02 August 2011

That triple-A credit rating

Despite a debt deal, the US federal government still faces a downgrade of its credit rating. In my opinion, rating the creditworthiness of a government is all political theater. However, during the course of discussion, I've noticed a curious argument being made with regard to the possible downgrade:
Behind all too many of market moves in government debt of late has been a report from one of the major credit ratings agencies. S&P is the biggest and arguably the most influential, fast followed by Moody's Investor Service and then their smaller rival, Fitch Ratings. In national capitals, they are alternately vilified by politicians or held out as just arbiters for denouncing government profligacy. 
Yet there is an overwhelming irony in their new-found prominence. These are the same firms that many blame as prime instigators of the 2007-2008 credit crisis for freely giving out top ratings to ultimately worthless structured mortgage products, allowing the credit bubble to form. Now they sit in judgment of the countries that had to ruin their public balance sheets to prevent financial collapse by saving the banks shattered by those bad instruments once blessed by the agencies.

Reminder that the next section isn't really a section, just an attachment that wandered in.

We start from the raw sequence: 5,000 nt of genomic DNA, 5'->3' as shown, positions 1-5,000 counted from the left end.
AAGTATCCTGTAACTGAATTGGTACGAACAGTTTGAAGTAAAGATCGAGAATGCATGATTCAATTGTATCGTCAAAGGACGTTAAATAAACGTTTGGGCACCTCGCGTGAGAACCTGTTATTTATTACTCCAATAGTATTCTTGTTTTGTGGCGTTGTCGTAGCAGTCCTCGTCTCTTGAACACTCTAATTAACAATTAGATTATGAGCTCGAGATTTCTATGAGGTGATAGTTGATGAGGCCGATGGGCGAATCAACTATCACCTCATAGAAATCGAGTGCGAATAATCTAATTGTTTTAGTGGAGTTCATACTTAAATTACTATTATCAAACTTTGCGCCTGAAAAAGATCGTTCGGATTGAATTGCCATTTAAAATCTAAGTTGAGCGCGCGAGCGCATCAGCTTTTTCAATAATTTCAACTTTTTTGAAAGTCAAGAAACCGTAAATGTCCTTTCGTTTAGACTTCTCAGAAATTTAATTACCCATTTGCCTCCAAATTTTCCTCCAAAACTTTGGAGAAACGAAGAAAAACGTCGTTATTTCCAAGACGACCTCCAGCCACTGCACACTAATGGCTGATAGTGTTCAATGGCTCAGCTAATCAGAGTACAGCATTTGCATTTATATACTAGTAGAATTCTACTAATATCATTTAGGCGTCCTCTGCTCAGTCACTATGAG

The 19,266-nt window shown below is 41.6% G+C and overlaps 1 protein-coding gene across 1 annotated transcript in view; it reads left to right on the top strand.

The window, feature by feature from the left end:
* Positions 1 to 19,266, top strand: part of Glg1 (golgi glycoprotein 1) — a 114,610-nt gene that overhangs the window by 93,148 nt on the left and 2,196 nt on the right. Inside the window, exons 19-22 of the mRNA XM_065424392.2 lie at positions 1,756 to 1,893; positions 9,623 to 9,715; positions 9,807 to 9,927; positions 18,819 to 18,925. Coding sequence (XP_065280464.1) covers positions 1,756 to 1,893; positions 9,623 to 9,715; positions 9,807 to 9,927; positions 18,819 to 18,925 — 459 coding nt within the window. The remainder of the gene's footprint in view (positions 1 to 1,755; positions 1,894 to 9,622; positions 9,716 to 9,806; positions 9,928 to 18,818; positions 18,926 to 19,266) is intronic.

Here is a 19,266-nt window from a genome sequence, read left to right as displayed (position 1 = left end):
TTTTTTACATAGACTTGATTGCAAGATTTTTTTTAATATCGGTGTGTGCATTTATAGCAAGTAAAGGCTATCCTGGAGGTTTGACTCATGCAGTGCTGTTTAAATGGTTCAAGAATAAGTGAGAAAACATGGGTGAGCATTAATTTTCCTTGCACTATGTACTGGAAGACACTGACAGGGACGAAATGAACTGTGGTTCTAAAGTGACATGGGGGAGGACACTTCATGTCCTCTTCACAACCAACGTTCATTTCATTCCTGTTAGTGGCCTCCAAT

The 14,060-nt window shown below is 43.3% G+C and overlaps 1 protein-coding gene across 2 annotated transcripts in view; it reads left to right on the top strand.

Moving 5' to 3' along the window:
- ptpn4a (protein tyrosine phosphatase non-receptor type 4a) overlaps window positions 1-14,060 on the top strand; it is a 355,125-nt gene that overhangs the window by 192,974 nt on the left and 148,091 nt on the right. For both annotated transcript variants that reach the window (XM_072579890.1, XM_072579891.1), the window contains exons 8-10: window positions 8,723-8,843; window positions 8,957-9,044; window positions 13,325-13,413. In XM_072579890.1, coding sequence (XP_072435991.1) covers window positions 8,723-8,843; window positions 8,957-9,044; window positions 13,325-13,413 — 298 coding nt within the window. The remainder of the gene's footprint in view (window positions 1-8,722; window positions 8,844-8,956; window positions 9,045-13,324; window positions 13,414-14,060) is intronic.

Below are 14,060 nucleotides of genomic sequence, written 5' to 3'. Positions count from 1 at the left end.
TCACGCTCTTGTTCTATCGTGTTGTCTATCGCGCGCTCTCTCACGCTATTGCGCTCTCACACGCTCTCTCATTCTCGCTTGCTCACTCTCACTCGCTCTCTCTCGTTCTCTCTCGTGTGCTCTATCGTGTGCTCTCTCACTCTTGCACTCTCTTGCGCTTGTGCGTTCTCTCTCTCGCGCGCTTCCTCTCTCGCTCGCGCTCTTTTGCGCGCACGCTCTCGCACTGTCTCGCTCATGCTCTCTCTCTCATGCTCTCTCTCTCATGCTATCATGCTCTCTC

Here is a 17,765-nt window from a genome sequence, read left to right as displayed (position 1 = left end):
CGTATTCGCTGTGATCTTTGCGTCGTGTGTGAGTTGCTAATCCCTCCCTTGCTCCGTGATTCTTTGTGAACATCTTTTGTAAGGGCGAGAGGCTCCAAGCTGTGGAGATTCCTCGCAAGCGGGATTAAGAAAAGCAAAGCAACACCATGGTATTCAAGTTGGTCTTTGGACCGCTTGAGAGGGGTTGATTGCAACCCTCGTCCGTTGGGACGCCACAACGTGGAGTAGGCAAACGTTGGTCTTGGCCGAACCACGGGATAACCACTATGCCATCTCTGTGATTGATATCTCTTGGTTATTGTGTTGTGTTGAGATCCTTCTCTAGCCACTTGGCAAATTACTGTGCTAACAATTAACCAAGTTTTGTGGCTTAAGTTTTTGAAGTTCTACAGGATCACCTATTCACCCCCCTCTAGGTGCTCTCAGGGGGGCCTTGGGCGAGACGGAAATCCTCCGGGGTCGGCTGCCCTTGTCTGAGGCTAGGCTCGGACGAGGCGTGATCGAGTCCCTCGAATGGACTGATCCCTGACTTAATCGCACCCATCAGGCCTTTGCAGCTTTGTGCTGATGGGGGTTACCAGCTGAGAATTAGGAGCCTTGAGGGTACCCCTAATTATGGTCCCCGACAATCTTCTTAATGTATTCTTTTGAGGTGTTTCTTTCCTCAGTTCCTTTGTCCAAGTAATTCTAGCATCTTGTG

"The ratings agencies failed the world economy in spades in the past," said Lord Peter Levene, chairman of the Lloyd's of London insurance market and a former senior adviser to the British finance ministry. 
"Their track record has not exactly been stellar."
The argument seems to be that because the ratings agencies all "missed" the financial collapse in rating junk financial instruments as AAA, then their credibility in this matter is nil. I don't follow this line of reasoning for a couple of reasons:
  1. The main issue that people seem to have with the credit rating agencies is that they waited too long to warn the investing public about the looming financial catastrophe that struck in 2007-2008 and issue downgrades. Shouldn't those people now be applauding these same agencies for trying to correct their failures by getting out ahead of possible new problems?
  2. If credit rating agencies tend to overrate financial instruments, an assumption that seems to underlie the argument, then shouldn't people take it very seriously when an agency actually does issue a downgrade?
You can't have it both ways. You can't simultaneously decry the agencies for missing the financial collapse in 2007-2008 and then point at that incompetence as a criticism for downgrading a financial instrument that everyone agrees is in trouble.

No comments:

Post a Comment

Please be relevant, civil, and brief... in that order.